This is something to track since at least some progress may occur, potentially saving lives (see earlier post on gun-related deaths and suicides in the U.S.) The bill making its way through Congress titled, the "Bipartisan Safer Communities Act’’ would strengthen existing background checks for young firearms buyers, with more sellers being required to conduct them while stiffening penalties on gun traffickers. States would also get added school safety and mental health support.
Members of Congress are currently debating the proposed $750 million that would go to the 19 states and DC that already have what's termed, “red flag" laws that make it easier to take away peoples' firearms in the event that they get judged as "dangerous," with other states getting violence-prevention-program support. This not only sounds commonsense to me, but a minimal investment considering the vast need for resources across the U.S.
Also, greater than $2 billion will go toward mental health services at schools so that they can hire and train staff, together with $300 million for school safety improvements.
The legislation would toughen background checks for young people and provide money to improve school safety and mental health initiatives, among other provisions.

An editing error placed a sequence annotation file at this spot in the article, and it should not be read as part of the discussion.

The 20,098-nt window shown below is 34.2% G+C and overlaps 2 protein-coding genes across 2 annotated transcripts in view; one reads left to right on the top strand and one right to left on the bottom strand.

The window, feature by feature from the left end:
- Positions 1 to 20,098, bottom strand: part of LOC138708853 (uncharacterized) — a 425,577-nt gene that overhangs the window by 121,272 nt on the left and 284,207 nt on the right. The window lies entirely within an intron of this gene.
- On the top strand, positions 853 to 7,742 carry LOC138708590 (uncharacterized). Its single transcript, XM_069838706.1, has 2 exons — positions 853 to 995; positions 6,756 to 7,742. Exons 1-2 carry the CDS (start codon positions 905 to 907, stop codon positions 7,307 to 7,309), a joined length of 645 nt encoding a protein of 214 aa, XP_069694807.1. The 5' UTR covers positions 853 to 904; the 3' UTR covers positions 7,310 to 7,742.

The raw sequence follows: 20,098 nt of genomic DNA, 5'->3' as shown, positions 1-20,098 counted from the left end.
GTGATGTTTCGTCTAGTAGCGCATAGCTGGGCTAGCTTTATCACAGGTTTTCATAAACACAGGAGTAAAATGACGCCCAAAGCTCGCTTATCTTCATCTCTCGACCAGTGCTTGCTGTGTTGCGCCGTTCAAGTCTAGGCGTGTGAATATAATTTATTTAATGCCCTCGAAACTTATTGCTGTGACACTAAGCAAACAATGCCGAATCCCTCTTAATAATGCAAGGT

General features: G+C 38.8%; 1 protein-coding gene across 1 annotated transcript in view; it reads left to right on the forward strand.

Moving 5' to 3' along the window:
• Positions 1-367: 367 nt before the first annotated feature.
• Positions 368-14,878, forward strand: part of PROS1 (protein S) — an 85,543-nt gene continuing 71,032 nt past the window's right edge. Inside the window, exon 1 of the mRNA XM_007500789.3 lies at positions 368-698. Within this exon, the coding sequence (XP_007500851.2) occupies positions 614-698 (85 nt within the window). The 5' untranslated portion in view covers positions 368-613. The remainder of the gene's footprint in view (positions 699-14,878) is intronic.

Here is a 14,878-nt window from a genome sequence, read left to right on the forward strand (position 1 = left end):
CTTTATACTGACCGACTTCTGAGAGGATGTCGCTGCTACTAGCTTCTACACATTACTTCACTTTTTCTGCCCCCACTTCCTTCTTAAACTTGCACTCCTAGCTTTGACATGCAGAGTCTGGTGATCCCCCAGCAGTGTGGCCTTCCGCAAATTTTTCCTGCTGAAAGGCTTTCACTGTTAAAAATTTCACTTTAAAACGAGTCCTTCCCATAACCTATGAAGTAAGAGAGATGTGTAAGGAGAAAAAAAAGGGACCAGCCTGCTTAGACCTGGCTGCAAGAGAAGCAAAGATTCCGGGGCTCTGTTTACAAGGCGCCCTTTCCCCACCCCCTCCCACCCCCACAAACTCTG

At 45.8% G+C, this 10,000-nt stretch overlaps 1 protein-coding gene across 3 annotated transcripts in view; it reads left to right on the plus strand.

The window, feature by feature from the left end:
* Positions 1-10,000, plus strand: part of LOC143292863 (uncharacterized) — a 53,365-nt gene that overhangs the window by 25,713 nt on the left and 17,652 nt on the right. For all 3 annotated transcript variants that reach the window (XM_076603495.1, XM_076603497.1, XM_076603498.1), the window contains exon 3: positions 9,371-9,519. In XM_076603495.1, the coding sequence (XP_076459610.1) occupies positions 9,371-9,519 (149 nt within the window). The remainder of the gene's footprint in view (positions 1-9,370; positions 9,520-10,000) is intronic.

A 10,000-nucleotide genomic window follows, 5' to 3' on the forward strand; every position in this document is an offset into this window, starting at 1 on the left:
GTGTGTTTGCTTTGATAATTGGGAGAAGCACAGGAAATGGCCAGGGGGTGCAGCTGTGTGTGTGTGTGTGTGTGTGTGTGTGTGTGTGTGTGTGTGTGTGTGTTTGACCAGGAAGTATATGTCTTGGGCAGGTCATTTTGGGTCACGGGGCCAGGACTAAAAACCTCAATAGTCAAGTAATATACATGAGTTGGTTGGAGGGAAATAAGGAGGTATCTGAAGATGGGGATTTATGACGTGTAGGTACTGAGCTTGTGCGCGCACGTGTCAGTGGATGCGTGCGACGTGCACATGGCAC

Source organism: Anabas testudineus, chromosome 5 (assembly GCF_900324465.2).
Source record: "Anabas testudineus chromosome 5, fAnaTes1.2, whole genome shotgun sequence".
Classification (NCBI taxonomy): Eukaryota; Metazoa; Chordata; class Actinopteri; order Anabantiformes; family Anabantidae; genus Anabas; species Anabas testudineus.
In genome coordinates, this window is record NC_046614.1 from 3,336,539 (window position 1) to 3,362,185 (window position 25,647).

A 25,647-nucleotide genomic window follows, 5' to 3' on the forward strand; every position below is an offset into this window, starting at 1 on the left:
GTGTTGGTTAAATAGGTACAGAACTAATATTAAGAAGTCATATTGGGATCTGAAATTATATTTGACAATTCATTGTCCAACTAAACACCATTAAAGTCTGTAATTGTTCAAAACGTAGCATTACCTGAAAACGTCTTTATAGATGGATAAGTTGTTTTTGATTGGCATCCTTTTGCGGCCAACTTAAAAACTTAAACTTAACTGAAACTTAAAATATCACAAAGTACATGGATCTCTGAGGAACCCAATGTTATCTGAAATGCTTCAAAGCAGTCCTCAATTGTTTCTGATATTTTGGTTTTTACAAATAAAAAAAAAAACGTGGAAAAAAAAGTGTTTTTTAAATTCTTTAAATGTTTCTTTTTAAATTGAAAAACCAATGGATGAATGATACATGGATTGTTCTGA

WASHINGTON (AP) — Senate bargainers reached agreement Tuesday on a bipartisan gun violence bill, potentially teeing up final passage by week's end on an incremental but landmark package that would stand as Congress’ response to mass shootings in Texas and New York that shook the nation.
Lawmakers released the 80-page bill nine days after agreeing to a framework for the plan and 29 years after Congress last enacted major firearms curbs. It cleared an initial procedural hurdle by 64-34, with 14 Republicans joining all 48 Democrats and two allied independents in voting yes. That strongly supported a prediction by Senate Majority Leader Chuck Schumer, D-N.Y., of approval later this week. Passage by the Democratic-led House could follow quickly.